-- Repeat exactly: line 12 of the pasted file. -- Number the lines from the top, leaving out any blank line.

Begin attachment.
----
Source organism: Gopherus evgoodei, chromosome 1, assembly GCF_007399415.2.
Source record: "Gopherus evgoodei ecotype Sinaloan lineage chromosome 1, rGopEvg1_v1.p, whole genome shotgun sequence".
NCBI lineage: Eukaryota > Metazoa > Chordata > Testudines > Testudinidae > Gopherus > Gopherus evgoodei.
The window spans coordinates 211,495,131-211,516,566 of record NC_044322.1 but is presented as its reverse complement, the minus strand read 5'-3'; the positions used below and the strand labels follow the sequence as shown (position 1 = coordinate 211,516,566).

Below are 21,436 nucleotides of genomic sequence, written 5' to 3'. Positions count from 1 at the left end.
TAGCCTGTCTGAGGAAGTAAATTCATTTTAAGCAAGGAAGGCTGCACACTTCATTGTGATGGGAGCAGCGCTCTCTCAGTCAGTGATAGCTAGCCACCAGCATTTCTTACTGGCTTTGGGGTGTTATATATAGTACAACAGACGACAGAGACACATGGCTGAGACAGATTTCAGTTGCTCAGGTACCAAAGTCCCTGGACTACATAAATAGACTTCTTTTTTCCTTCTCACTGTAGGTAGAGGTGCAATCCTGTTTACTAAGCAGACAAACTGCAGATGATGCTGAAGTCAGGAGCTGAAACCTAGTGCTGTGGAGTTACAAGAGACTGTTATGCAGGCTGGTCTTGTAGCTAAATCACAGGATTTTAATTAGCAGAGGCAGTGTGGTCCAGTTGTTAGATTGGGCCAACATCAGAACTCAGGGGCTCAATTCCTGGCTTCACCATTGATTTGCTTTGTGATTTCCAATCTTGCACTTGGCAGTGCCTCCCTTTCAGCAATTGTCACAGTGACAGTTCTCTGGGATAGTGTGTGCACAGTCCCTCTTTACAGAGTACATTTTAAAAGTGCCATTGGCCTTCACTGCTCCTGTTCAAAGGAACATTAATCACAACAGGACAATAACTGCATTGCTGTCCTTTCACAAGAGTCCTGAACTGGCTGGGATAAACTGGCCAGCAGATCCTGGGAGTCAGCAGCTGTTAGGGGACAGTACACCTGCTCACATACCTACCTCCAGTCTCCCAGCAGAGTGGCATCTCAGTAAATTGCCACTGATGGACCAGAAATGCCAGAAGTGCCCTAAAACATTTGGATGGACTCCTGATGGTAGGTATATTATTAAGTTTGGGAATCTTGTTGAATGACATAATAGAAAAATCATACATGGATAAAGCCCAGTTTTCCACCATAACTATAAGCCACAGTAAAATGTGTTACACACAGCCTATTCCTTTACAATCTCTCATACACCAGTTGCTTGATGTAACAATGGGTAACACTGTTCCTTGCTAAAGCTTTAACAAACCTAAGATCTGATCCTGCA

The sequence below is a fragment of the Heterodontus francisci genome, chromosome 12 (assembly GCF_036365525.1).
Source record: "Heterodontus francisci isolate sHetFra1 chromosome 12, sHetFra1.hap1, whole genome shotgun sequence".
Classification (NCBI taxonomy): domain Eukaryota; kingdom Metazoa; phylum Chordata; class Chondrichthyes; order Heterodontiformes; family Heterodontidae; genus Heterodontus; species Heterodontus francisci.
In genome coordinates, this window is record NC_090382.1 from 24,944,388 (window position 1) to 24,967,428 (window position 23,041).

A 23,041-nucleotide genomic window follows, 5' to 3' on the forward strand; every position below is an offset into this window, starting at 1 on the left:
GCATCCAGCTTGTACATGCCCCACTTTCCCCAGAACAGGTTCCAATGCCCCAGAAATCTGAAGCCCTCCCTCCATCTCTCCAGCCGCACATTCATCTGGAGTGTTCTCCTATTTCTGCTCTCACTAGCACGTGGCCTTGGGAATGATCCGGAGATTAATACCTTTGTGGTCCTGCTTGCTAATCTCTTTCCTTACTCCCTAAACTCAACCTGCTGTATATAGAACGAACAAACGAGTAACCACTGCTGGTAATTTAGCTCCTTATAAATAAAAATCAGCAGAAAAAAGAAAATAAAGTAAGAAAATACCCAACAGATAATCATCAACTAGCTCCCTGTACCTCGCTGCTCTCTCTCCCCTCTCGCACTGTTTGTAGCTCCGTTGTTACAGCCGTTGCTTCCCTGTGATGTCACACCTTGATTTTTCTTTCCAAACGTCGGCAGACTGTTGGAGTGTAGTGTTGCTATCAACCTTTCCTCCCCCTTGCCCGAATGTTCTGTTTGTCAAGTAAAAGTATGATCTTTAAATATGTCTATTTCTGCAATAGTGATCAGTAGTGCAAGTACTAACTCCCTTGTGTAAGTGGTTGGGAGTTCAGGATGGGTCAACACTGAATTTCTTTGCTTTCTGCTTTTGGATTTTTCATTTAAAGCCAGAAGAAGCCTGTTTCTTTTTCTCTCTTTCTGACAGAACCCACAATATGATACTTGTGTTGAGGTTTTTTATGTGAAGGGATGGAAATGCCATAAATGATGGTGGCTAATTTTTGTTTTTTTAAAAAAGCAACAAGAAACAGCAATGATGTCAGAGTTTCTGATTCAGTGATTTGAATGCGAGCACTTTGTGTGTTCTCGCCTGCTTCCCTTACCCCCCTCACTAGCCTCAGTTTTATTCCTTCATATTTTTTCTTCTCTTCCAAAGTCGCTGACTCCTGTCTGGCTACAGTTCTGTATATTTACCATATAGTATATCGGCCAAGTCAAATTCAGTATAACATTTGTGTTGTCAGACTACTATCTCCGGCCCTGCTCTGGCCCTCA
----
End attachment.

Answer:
GCATCCAGCTTGTACATGCCCCACTTTCCCCAGAACAGGTTCCAATGCCCCAGAAATCTGAAGCCCTCCCTCCATCTCTCCAGCCGCACATTCATCTGGAGTGTTCTCCTATTTCTGCTCTCACTAGCACGTGGCCTTGGGAATGATCCGGAGATTAATACCTTTGTGGTCCTGCTTGCTAATCTCTTTCCTTACTCCCTAAACTCAACCTGCTGTATATAGAACGAACAAACGAGTAACCACTGCTGGTAATTTAGCTCCTTATAAATAAAAATCAGCAGAAAAAAGAAAATAAAGTAAGAAAATACCCAACAGATAATCATCAACTAGCTCCCTGTACCTCGCTGCTCTCTCTCCCCTCTCGCACTGTTTGTAGCTCCGTTGTTACAGCCGTTGCTTCCCTGTGATGTCACACCTTGATTTTTCTTTCCAAACGTCGGCAGACTGTTGGAGTGTAGTGTTGCTATCAACCTTTCCTCCCCCTTGCCCGAATGTTCTGTTTGTCAAGTAAAAGTATGATCTTTAAATATGTCTATTTCTGCAATAGTGATCAGTAGTGCAAGTACTAACTCCCTTGTGTAAGTGGTTGGGAGTTCAGGATGGGTCAACACTGAATTTCTTTGCTTTCTGCTTTTGGATTTTTCATTTAAAGCCAGAAGAAGCCTGTTTCTTTTTCTCTCTTTCTGACAGAACCCACAATATGATACTTGTGTTGAGGTTTTTTATGTGAAGGGATGGAAATGCCATAAATGATGGTGGCTAATTTTTGTTTTTTTAAAAAAGCAACAAGAAACAGCAATGATGTCAGAGTTTCTGATTCAGTGATTTGAATGCGAGCACTTTGTGTGTTCTCGCCTGCTTCCCTTACCCCCCTCACTAGCCTCAGTTTTATTCCTTCATATTTTTTCTTCTCTTCCAAAGTCGCTGACTCCTGTCTGGCTACAGTTCTGTATATTTACCATATAGTATATCGGCCAAGTCAAATTCAGTATAACATTTGTGTTGTCAGACTACTATCTCCGGCCCTGCTCTGGCCCTCA